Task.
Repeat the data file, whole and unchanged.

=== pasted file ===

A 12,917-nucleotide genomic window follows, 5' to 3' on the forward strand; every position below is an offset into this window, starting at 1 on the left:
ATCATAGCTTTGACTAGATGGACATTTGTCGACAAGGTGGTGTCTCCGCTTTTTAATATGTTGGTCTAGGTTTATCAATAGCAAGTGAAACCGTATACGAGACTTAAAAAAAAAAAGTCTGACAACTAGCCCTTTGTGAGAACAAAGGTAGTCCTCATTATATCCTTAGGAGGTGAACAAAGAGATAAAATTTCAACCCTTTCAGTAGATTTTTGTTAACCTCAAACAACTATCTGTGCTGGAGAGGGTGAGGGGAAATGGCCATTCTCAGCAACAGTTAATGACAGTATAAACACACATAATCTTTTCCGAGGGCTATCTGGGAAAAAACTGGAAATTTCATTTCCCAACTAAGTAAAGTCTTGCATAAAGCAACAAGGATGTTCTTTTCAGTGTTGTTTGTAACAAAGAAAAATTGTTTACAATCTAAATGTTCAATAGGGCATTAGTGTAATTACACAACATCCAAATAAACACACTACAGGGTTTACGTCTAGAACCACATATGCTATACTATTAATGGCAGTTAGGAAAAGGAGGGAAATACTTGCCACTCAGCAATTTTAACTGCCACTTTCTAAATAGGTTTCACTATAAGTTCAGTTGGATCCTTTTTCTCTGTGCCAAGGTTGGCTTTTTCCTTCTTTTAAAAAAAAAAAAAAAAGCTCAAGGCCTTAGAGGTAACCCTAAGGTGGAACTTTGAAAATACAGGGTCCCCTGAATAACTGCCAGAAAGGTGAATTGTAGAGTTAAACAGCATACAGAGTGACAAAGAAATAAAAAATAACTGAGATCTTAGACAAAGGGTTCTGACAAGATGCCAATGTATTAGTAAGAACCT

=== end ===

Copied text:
A 12,917-nucleotide genomic window follows, 5' to 3' on the forward strand; every position below is an offset into this window, starting at 1 on the left:
ATCATAGCTTTGACTAGATGGACATTTGTCGACAAGGTGGTGTCTCCGCTTTTTAATATGTTGGTCTAGGTTTATCAATAGCAAGTGAAACCGTATACGAGACTTAAAAAAAAAAAGTCTGACAACTAGCCCTTTGTGAGAACAAAGGTAGTCCTCATTATATCCTTAGGAGGTGAACAAAGAGATAAAATTTCAACCCTTTCAGTAGATTTTTGTTAACCTCAAACAACTATCTGTGCTGGAGAGGGTGAGGGGAAATGGCCATTCTCAGCAACAGTTAATGACAGTATAAACACACATAATCTTTTCCGAGGGCTATCTGGGAAAAAACTGGAAATTTCATTTCCCAACTAAGTAAAGTCTTGCATAAAGCAACAAGGATGTTCTTTTCAGTGTTGTTTGTAACAAAGAAAAATTGTTTACAATCTAAATGTTCAATAGGGCATTAGTGTAATTACACAACATCCAAATAAACACACTACAGGGTTTACGTCTAGAACCACATATGCTATACTATTAATGGCAGTTAGGAAAAGGAGGGAAATACTTGCCACTCAGCAATTTTAACTGCCACTTTCTAAATAGGTTTCACTATAAGTTCAGTTGGATCCTTTTTCTCTGTGCCAAGGTTGGCTTTTTCCTTCTTTTAAAAAAAAAAAAAAAAGCTCAAGGCCTTAGAGGTAACCCTAAGGTGGAACTTTGAAAATACAGGGTCCCCTGAATAACTGCCAGAAAGGTGAATTGTAGAGTTAAACAGCATACAGAGTGACAAAGAAATAAAAAATAACTGAGATCTTAGACAAAGGGTTCTGACAAGATGCCAATGTATTAGTAAGAACCT